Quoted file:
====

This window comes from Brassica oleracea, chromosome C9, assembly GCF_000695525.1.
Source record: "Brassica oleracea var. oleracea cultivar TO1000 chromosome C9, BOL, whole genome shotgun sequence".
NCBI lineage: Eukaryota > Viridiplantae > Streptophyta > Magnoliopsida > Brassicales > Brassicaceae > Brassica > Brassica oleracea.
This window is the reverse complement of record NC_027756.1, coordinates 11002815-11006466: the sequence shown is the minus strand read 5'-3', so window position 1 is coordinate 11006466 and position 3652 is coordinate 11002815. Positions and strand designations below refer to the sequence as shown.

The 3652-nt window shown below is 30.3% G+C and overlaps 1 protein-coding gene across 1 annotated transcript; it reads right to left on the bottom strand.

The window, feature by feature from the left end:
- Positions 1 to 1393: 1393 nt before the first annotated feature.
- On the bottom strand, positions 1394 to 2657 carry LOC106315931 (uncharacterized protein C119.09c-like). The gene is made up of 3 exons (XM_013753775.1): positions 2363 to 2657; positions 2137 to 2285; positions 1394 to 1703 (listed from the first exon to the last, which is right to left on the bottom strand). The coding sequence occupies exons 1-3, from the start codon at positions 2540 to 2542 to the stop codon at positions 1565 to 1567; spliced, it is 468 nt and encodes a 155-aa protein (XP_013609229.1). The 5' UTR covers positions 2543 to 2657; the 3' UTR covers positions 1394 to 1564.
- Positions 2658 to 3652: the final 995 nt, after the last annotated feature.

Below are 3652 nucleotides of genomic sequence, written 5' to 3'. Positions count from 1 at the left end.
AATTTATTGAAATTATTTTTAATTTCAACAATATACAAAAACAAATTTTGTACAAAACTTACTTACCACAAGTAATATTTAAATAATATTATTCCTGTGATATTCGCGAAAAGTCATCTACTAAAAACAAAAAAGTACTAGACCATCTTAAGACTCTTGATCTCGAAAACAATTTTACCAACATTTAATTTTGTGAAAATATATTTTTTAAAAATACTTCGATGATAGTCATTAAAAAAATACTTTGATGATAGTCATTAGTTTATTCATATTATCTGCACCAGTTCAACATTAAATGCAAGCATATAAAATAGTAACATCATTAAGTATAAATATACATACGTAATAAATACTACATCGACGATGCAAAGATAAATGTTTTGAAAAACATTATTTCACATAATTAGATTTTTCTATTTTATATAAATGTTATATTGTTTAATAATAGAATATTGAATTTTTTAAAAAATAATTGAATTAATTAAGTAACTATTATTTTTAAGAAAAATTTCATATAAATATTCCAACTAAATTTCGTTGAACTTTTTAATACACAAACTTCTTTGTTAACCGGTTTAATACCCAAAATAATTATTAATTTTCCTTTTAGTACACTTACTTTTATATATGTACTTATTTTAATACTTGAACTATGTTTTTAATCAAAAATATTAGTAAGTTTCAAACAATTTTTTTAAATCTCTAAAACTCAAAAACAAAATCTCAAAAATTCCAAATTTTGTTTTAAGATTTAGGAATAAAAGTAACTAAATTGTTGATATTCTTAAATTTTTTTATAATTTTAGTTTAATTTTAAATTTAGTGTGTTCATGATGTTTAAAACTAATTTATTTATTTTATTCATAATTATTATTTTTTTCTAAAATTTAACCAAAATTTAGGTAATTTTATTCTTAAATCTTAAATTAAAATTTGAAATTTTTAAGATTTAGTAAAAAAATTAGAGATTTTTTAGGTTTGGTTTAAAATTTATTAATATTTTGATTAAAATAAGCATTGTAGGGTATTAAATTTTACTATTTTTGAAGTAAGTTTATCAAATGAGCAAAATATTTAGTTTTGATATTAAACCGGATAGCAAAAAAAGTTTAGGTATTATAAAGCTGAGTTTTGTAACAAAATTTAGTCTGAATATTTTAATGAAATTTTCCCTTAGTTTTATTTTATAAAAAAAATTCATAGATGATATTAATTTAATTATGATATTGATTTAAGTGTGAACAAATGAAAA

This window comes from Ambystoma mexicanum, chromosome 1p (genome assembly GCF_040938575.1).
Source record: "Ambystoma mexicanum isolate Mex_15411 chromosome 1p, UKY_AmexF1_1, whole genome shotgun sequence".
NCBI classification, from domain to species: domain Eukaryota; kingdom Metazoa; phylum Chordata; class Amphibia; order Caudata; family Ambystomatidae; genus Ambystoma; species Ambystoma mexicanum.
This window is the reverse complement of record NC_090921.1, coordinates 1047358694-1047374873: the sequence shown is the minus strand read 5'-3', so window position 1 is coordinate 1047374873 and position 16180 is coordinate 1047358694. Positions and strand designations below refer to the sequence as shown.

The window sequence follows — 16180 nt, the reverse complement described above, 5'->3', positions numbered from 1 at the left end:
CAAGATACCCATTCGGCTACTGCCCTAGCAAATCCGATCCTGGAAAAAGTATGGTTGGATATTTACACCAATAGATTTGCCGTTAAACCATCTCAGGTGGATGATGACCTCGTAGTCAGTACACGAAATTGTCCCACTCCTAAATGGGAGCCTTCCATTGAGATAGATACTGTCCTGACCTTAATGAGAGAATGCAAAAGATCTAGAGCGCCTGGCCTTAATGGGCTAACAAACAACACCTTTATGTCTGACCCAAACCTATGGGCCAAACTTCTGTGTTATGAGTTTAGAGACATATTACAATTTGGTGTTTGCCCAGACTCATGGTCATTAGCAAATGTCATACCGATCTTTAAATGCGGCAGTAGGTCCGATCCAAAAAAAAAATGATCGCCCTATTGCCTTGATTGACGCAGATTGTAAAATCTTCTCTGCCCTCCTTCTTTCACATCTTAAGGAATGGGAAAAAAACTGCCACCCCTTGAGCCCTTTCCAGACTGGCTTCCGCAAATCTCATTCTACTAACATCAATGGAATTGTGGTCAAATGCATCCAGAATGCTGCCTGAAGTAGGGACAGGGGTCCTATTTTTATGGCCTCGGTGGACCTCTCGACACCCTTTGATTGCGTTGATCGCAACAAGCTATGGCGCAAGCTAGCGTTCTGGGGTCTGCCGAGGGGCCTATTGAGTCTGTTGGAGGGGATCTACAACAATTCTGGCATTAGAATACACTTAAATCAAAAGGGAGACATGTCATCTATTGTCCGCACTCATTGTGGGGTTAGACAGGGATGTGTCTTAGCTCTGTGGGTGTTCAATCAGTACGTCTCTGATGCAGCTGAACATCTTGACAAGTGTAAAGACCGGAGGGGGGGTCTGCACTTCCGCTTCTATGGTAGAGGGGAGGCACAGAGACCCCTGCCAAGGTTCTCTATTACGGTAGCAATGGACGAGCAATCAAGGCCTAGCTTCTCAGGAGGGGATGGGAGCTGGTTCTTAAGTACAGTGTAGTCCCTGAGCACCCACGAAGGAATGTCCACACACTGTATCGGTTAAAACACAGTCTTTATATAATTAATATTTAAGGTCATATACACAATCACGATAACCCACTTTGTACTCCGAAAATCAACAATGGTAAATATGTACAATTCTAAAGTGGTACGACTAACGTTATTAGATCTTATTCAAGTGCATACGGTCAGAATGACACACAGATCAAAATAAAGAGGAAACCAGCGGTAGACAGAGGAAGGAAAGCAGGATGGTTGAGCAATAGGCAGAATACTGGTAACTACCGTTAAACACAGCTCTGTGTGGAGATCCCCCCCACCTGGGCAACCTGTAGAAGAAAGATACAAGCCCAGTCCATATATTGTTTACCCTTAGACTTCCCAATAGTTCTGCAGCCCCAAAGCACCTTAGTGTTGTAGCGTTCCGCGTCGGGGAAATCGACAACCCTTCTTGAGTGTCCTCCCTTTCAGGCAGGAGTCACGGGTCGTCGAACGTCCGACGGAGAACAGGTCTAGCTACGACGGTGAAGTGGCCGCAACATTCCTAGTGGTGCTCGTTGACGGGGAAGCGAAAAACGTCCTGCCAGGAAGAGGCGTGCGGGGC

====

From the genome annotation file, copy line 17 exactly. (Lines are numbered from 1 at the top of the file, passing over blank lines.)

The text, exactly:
CAAGATACCCATTCGGCTACTGCCCTAGCAAATCCGATCCTGGAAAAAGTATGGTTGGATATTTACACCAATAGATTTGCCGTTAAACCATCTCAGGTGGATGATGACCTCGTAGTCAGTACACGAAATTGTCCCACTCCTAAATGGGAGCCTTCCATTGAGATAGATACTGTCCTGACCTTAATGAGAGAATGCAAAAGATCTAGAGCGCCTGGCCTTAATGGGCTAACAAACAACACCTTTATGTCTGACCCAAACCTATGGGCCAAACTTCTGTGTTATGAGTTTAGAGACATATTACAATTTGGTGTTTGCCCAGACTCATGGTCATTAGCAAATGTCATACCGATCTTTAAATGCGGCAGTAGGTCCGATCCAAAAAAAAAATGATCGCCCTATTGCCTTGATTGACGCAGATTGTAAAATCTTCTCTGCCCTCCTTCTTTCACATCTTAAGGAATGGGAAAAAAACTGCCACCCCTTGAGCCCTTTCCAGACTGGCTTCCGCAAATCTCATTCTACTAACATCAATGGAATTGTGGTCAAATGCATCCAGAATGCTGCCTGAAGTAGGGACAGGGGTCCTATTTTTATGGCCTCGGTGGACCTCTCGACACCCTTTGATTGCGTTGATCGCAACAAGCTATGGCGCAAGCTAGCGTTCTGGGGTCTGCCGAGGGGCCTATTGAGTCTGTTGGAGGGGATCTACAACAATTCTGGCATTAGAATACACTTAAATCAAAAGGGAGACATGTCATCTATTGTCCGCACTCATTGTGGGGTTAGACAGGGATGTGTCTTAGCTCTGTGGGTGTTCAATCAGTACGTCTCTGATGCAGCTGAACATCTTGACAAGTGTAAAGACCGGAGGGGGGGTCTGCACTTCCGCTTCTATGGTAGAGGGGAGGCACAGAGACCCCTGCCAAGGTTCTCTATTACGGTAGCAATGGACGAGCAATCAAGGCCTAGCTTCTCAGGAGGGGATGGGAGCTGGTTCTTAAGTACAGTGTAGTCCCTGAGCACCCACGAAGGAATGTCCACACACTGTATCGGTTAAAACACAGTCTTTATATAATTAATATTTAAGGTCATATACACAATCACGATAACCCACTTTGTACTCCGAAAATCAACAATGGTAAATATGTACAATTCTAAAGTGGTACGACTAACGTTATTAGATCTTATTCAAGTGCATACGGTCAGAATGACACACAGATCAAAATAAAGAGGAAACCAGCGGTAGACAGAGGAAGGAAAGCAGGATGGTTGAGCAATAGGCAGAATACTGGTAACTACCGTTAAACACAGCTCTGTGTGGAGATCCCCCCCACCTGGGCAACCTGTAGAAGAAAGATACAAGCCCAGTCCATATATTGTTTACCCTTAGACTTCCCAATAGTTCTGCAGCCCCAAAGCACCTTAGTGTTGTAGCGTTCCGCGTCGGGGAAATCGACAACCCTTCTTGAGTGTCCTCCCTTTCAGGCAGGAGTCACGGGTCGTCGAACGTCCGACGGAGAACAGGTCTAGCTACGACGGTGAAGTGGCCGCAACATTCCTAGTGGTGCTCGTTGACGGGGAAGCGAAAAACGTCCTGCCAGGAAGAGGCGTGCGGGGC